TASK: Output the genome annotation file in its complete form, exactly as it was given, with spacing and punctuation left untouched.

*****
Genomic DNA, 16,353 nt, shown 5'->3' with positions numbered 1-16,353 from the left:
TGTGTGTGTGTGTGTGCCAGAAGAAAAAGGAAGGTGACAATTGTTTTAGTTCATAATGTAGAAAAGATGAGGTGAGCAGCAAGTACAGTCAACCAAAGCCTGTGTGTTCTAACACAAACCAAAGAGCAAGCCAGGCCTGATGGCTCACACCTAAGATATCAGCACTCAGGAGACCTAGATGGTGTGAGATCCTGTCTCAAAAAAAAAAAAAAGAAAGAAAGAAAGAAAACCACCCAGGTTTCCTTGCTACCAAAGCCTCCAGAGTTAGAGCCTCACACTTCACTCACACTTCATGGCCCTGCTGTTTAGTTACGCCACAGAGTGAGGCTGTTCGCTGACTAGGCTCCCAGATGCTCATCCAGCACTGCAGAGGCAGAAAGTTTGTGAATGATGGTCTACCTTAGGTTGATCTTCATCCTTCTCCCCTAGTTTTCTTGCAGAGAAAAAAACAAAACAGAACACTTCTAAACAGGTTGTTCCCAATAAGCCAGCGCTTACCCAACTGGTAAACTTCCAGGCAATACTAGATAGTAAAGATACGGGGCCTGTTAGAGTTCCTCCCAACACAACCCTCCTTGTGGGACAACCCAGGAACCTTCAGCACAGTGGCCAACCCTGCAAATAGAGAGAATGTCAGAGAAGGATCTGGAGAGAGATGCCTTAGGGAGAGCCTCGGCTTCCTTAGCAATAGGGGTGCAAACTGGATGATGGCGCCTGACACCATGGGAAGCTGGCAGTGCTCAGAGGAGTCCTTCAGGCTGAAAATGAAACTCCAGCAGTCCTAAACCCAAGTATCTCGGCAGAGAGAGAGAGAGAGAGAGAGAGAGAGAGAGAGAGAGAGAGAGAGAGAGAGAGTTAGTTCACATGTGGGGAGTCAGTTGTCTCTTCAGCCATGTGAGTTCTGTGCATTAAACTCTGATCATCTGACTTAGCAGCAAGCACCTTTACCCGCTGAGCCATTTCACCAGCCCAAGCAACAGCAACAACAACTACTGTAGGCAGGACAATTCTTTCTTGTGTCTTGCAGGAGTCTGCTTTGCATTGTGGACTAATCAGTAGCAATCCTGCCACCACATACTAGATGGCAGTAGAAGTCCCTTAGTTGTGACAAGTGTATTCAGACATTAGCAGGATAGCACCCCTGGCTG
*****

Genomic DNA, 16,353 nt, shown 5'->3' with positions numbered 1-16,353 from the left:
TGTGTGTGTGTGTGTGCCAGAAGAAAAAGGAAGGTGACAATTGTTTTAGTTCATAATGTAGAAAAGATGAGGTGAGCAGCAAGTACAGTCAACCAAAGCCTGTGTGTTCTAACACAAACCAAAGAGCAAGCCAGGCCTGATGGCTCACACCTAAGATATCAGCACTCAGGAGACCTAGATGGTGTGAGATCCTGTCTCAAAAAAAAAAAAAAGAAAGAAAGAAAGAAAACCACCCAGGTTTCCTTGCTACCAAAGCCTCCAGAGTTAGAGCCTCACACTTCACTCACACTTCATGGCCCTGCTGTTTAGTTACGCCACAGAGTGAGGCTGTTCGCTGACTAGGCTCCCAGATGCTCATCCAGCACTGCAGAGGCAGAAAGTTTGTGAATGATGGTCTACCTTAGGTTGATCTTCATCCTTCTCCCCTAGTTTTCTTGCAGAGAAAAAAACAAAACAGAACACTTCTAAACAGGTTGTTCCCAATAAGCCAGCGCTTACCCAACTGGTAAACTTCCAGGCAATACTAGATAGTAAAGATACGGGGCCTGTTAGAGTTCCTCCCAACACAACCCTCCTTGTGGGACAACCCAGGAACCTTCAGCACAGTGGCCAACCCTGCAAATAGAGAGAATGTCAGAGAAGGATCTGGAGAGAGATGCCTTAGGGAGAGCCTCGGCTTCCTTAGCAATAGGGGTGCAAACTGGATGATGGCGCCTGACACCATGGGAAGCTGGCAGTGCTCAGAGGAGTCCTTCAGGCTGAAAATGAAACTCCAGCAGTCCTAAACCCAAGTATCTCGGCAGAGAGAGAGAGAGAGAGAGAGAGAGAGAGAGAGAGAGAGAGAGAGAGAGAGAGTTAGTTCACATGTGGGGAGTCAGTTGTCTCTTCAGCCATGTGAGTTCTGTGCATTAAACTCTGATCATCTGACTTAGCAGCAAGCACCTTTACCCGCTGAGCCATTTCACCAGCCCAAGCAACAGCAACAACAACTACTGTAGGCAGGACAATTCTTTCTTGTGTCTTGCAGGAGTCTGCTTTGCATTGTGGACTAATCAGTAGCAATCCTGCCACCACATACTAGATGGCAGTAGAAGTCCCTTAGTTGTGACAAGTGTATTCAGACATTAGCAGGATAGCACCCCTGGCTG